Disclaimer this post contains movie spoilers
The White Crow is a 2019 biopic about Rudolph Nureyev. In the 1960s Nureyev made a big splash when he defected to the West. In the ballet world he is respected as one of the greatest artists of his generation.
Ballet is a great passion of mine. Most movies about ballet recently have had only about five minutes of actual ballet. So I was pleasantly surprised by the amount of ballet content in this film.
Ralph Fiennes is better known to our generation as He Who Must Not Be Named. Yes this film was directed by the same actor who plays Lord Voldimort. He used two different cinematic styles: black and white footage for childhood flashbacks and color for present day.
To be fair I enjoyed the movie greatly. But I do have some criticisms. There was a lot of jumping around time wise. Sometimes he would be in the studio six years prior and other times it would be 1961.
The film also has moments where it is shot from the point of view of the character and that was slightly jarring. For most of the film I did feel as if I was taking a trip to Paris. A beautiful city and a wonderful backdrop to the events that unfolded.
Rudolph Nureyev defected to the West at the end of the film. He does not leave for political reasons but due to artistic freedom he had not been offered at the Kirov ballet. During his time in Paris he spent time away from his Soviet company.
This film captures Nureyev's artistic temperament to put it lightly. He seems to alienate those closest to him by his abrupt anger. He also seems childlike at times like in his desire for a model train set.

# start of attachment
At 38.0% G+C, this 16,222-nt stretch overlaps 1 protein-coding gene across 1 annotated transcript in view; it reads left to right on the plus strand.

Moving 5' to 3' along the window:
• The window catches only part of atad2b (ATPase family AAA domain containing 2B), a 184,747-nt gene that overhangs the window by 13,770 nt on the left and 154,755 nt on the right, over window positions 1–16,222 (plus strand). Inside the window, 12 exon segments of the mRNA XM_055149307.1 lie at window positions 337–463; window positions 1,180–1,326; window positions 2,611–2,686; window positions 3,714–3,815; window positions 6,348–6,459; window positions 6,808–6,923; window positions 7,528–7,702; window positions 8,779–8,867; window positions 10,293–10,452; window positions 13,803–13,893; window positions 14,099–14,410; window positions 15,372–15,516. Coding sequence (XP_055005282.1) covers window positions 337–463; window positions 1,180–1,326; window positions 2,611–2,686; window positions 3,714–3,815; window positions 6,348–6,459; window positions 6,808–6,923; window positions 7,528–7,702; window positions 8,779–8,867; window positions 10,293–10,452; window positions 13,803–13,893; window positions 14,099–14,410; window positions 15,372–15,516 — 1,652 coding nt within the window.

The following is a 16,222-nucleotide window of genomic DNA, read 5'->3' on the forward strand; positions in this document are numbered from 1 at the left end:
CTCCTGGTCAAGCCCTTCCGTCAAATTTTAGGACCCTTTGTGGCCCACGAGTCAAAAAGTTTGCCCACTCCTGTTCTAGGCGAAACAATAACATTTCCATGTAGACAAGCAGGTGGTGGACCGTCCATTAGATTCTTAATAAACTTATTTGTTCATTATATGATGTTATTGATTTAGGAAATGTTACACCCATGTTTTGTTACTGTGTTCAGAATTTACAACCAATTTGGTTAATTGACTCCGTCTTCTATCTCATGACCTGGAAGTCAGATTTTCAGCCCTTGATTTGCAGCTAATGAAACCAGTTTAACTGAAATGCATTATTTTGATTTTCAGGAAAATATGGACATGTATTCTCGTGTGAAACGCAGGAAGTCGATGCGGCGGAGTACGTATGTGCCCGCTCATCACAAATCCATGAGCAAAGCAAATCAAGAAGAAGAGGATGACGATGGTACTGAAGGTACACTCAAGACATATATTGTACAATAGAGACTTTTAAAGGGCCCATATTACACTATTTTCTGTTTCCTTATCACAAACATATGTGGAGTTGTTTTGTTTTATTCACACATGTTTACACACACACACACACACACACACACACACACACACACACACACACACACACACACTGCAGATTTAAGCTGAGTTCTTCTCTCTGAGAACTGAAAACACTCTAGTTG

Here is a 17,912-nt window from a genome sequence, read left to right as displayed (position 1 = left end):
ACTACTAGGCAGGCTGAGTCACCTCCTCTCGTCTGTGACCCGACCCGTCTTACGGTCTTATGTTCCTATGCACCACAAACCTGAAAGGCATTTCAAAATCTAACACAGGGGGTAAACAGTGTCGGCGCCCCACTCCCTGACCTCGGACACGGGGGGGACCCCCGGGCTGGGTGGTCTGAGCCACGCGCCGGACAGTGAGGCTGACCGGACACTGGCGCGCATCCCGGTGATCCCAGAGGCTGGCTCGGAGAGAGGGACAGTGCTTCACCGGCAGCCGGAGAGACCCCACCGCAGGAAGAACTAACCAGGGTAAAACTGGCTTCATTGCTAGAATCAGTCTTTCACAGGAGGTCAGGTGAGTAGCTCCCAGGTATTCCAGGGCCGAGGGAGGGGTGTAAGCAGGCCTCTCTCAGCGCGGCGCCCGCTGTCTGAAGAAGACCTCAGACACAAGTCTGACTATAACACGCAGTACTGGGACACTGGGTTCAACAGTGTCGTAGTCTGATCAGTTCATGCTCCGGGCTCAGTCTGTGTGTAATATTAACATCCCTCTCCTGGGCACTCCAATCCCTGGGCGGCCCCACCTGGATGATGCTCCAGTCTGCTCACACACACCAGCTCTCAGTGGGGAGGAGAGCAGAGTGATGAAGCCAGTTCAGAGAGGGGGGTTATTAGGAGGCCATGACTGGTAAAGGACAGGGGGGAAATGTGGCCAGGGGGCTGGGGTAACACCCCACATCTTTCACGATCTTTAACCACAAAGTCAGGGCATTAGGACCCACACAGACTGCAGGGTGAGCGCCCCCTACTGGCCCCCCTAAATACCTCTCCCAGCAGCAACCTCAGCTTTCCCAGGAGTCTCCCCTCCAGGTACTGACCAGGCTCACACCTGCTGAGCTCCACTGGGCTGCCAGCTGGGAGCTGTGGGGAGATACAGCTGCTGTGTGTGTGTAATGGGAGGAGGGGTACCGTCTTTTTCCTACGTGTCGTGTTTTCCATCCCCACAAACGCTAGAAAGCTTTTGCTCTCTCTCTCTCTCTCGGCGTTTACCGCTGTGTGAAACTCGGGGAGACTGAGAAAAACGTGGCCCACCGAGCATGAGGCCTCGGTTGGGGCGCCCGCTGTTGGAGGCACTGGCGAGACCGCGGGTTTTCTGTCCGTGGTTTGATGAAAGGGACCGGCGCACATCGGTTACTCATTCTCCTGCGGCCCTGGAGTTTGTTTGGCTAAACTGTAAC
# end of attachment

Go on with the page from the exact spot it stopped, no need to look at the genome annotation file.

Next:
Nureyev is known as a boy born on a train. His life was changed when at age six he was able to see an opera performance. It was then that he knew he wanted the stage and theatre to he his home. His home life was very simple.
The White Crow was an excellent film. It captured a moment in time that was pivotal for the dance world. The amount of actual ballet content is pleasing. However most of the dancing is a rehearsals with a few crumbs of costumed performances. Overall I would reccomend it for any dance aficionados in your life.
Additionally I must state that there are a few scenes that may make audience members squeamish. In one scene Nureyev's dance teachers wife seduces him rather directly. In Paris, Nureyev and his friends do visit a topless bar. There are also a few nude scenes involving characters getting out of bed. Due to this content I would reccomend this film for adults only.